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@@Geoff Thanks again for the kind words. The second leopard (the one in #94) was considerably smaller than the one seen earlier in the day although we were told that they were about the same age. Te trip in general was a dream for photography with this day in particular. One more morning drive to report on!

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Chile ... your apology is accepted ... yet the trip report has to be longer now :) .

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Lions 0 - Hyenas 1


Being on safari has a way of levelling one. Yesterday was a superb day full of amazing, almost magical sightings. This morning was very, very quiet. It was as if everything was having a lie-in after putting such on a show. We searched for the silhouette against the rising sun but even the topi and gazelles weren't really playing well.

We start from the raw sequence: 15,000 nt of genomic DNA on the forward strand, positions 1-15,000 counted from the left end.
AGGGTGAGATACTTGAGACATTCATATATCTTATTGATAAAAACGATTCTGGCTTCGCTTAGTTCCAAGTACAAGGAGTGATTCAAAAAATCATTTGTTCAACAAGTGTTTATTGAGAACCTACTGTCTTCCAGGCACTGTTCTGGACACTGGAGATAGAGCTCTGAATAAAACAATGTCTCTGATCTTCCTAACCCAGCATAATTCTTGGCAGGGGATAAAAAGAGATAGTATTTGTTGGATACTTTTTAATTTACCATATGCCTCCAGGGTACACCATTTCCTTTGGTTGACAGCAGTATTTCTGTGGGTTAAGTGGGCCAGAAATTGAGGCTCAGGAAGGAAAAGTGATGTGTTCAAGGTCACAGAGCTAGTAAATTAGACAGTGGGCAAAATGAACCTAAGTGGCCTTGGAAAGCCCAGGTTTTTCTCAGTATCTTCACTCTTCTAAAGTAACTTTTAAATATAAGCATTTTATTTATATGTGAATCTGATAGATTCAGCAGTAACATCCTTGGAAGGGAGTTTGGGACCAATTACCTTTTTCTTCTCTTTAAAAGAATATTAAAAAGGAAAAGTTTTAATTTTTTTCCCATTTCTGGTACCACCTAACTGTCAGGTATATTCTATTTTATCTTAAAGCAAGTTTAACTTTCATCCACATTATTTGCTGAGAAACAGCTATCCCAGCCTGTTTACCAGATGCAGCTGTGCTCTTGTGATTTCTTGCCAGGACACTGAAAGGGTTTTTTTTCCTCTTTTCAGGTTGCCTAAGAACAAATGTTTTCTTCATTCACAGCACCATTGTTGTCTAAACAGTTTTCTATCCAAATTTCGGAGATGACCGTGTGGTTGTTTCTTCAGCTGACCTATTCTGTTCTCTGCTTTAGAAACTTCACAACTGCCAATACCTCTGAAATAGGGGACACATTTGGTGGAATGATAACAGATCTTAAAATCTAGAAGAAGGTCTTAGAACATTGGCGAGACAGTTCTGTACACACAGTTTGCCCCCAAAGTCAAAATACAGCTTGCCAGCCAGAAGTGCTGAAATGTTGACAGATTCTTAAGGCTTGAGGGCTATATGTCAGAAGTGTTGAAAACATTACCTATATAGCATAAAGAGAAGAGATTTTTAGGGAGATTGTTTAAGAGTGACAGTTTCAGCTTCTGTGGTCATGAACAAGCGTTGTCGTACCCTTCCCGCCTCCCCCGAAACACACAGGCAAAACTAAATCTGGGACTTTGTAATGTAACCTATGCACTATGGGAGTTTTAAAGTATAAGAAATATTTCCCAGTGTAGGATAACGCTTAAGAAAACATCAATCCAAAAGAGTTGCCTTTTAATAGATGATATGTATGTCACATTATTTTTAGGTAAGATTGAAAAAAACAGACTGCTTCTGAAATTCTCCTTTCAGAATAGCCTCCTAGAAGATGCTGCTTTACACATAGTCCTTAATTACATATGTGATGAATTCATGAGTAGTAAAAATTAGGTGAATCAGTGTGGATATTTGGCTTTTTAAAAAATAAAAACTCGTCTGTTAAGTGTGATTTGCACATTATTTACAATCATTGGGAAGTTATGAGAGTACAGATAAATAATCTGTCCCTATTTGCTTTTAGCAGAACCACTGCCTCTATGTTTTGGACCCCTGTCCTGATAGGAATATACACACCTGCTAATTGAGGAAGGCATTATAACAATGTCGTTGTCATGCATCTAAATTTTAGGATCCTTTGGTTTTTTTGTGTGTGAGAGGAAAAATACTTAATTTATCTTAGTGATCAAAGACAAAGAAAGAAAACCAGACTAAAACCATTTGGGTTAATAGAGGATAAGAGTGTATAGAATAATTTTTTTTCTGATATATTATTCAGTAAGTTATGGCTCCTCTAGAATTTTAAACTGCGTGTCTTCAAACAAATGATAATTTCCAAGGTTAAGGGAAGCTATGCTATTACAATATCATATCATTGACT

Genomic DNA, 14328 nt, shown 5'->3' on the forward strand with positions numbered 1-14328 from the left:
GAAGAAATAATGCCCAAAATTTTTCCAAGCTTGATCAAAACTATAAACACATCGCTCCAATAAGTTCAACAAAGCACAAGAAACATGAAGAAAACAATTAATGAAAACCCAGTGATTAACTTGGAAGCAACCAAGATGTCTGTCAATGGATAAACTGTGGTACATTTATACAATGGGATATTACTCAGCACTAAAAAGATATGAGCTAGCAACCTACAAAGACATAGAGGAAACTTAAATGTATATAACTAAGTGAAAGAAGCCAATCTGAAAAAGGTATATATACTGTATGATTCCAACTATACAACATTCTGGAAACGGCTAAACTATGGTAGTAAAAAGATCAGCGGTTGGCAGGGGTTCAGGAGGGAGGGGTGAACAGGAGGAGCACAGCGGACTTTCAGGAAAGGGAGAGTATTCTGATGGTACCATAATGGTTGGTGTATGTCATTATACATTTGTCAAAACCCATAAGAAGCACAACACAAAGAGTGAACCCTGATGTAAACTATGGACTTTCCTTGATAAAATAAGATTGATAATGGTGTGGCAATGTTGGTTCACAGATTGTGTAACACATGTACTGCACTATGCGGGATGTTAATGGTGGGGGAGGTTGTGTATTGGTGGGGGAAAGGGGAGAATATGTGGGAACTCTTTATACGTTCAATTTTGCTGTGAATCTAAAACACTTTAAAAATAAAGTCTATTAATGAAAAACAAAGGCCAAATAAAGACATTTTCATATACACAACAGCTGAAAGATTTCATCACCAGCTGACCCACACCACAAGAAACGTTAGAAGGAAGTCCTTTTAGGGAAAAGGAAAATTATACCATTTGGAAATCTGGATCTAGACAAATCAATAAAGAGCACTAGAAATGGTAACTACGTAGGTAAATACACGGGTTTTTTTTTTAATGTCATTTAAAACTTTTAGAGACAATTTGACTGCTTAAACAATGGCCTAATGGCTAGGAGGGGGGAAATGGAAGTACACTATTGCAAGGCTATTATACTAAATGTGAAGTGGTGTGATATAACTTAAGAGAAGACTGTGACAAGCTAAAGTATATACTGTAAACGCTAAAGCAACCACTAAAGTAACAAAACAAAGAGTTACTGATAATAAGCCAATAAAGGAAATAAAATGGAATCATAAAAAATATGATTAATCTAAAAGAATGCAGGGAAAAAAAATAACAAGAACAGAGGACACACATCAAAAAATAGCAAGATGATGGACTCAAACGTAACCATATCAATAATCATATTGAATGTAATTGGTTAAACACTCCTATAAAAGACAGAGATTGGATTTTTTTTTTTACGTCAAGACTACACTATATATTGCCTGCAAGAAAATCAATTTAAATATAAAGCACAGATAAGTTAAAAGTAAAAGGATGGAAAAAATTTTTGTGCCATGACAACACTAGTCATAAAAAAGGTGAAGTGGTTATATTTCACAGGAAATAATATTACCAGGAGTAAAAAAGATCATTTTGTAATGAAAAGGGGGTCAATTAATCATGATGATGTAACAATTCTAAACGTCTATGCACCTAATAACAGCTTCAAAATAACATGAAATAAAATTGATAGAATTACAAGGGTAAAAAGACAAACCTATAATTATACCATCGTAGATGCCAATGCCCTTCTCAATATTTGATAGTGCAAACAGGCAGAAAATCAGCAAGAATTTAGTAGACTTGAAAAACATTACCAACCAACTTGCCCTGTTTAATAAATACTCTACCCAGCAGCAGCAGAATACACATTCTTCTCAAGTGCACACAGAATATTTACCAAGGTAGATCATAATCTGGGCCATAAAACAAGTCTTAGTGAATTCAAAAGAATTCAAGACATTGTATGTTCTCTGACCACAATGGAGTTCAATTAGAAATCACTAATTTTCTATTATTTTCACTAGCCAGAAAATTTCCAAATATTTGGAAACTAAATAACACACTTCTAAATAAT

We drive around and scouted around the river banks. At one point the questions was asked, 'What are we looking for'? Quick as a flash Jackson answered, 'Anything'.


I think I went nearly 120 minutes without using my camera (a record I think). Then we came to a fresh buffalo kill with 2 lionesses having a fairly relaxed feed. We were told that the rest of the pride were somewhere quite close as the two lions we saw would have needed help to bring down the buffalo. It was clear though that they had all fed well recently.




Their hearts really weren't in the task of eating in the sun and they wandered to get some shade.




The waitng hyenas approached cautiously.



The jackals weren't in for anything yet.




The rest of the hyena clan joined in.




Then the lions came back.




They were met by a concerted stare.



After a period in natural cover they disappeared again.





The hyenas continued their breakfast and we went off for ours.




The jackals were still waiting....